Edith Wharton set aside the manuscript of A Son at the Front next to that of The Glimpses of the Moon, and after an interval came up with the scenario of still another novel. It bore the working title 'Old New York' and the scene was laid in 1875. The two main characters, Langdon Archer and Clementine Olenska, are both unhappily married. Falling in love, they 'go off secretly,' Edith explained, 'and meet in Florida where they spend a few mad weeks' before Langdon returns to his pretty, conventional wife in New York, and Clementine to an existence, separated from her brutish husband, in Paris.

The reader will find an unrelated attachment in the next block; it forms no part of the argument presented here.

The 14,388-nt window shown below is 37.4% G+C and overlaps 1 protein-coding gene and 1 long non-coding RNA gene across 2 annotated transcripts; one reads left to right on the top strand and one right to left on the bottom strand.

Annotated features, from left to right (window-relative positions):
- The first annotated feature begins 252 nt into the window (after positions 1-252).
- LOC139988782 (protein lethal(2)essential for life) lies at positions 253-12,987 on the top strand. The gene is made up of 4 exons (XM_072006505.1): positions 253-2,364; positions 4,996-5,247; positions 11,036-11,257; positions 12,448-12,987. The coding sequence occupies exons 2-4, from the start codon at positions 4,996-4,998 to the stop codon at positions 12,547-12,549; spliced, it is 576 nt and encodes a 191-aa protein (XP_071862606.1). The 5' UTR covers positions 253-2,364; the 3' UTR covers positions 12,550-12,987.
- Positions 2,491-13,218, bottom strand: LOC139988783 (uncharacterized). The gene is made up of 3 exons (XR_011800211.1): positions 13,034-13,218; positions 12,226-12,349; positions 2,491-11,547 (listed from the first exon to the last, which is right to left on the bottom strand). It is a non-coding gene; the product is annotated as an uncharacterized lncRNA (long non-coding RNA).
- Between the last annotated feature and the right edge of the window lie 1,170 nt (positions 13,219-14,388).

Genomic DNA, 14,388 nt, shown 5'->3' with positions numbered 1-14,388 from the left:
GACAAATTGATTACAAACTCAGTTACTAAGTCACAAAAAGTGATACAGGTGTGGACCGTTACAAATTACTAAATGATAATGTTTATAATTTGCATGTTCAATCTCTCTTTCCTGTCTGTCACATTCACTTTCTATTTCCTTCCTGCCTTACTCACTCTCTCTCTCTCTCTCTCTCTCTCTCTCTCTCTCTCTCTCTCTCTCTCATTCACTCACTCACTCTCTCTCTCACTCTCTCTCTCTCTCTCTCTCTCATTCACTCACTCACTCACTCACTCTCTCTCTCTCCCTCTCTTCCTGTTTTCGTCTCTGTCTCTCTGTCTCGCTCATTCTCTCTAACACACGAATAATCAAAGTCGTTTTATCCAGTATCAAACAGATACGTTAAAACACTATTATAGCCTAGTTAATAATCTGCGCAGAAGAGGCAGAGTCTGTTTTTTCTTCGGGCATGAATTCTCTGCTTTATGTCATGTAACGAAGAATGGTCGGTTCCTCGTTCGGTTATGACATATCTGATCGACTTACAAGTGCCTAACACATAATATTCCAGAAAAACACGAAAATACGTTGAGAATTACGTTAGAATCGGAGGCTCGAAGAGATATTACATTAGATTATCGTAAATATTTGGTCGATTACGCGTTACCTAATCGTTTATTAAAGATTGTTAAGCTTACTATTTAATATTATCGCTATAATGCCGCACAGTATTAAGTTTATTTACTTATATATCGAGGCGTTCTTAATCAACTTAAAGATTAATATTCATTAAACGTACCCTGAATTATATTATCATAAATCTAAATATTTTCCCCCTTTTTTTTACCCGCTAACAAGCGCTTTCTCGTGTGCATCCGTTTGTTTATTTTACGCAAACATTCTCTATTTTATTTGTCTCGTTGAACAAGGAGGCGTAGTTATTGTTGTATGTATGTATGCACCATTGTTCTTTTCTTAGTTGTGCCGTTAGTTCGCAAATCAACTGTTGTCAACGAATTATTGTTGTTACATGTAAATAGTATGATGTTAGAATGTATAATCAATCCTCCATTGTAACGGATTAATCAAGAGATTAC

To come to the Opera in a Brown coupe was almost as honourable a way of arriving as in one's own carriage, and departing by the same means had the immense advantage of enabling one ... to scramble into the first Brown conveyance in the line, instead of waiting till the cold-and-gin congested nose of one's own coachman gleamed under the portico of the Academy. It was one of the livery-stableman's most masterly intuitions that Americans want to get away from amusement even more quickly than they want to get to it.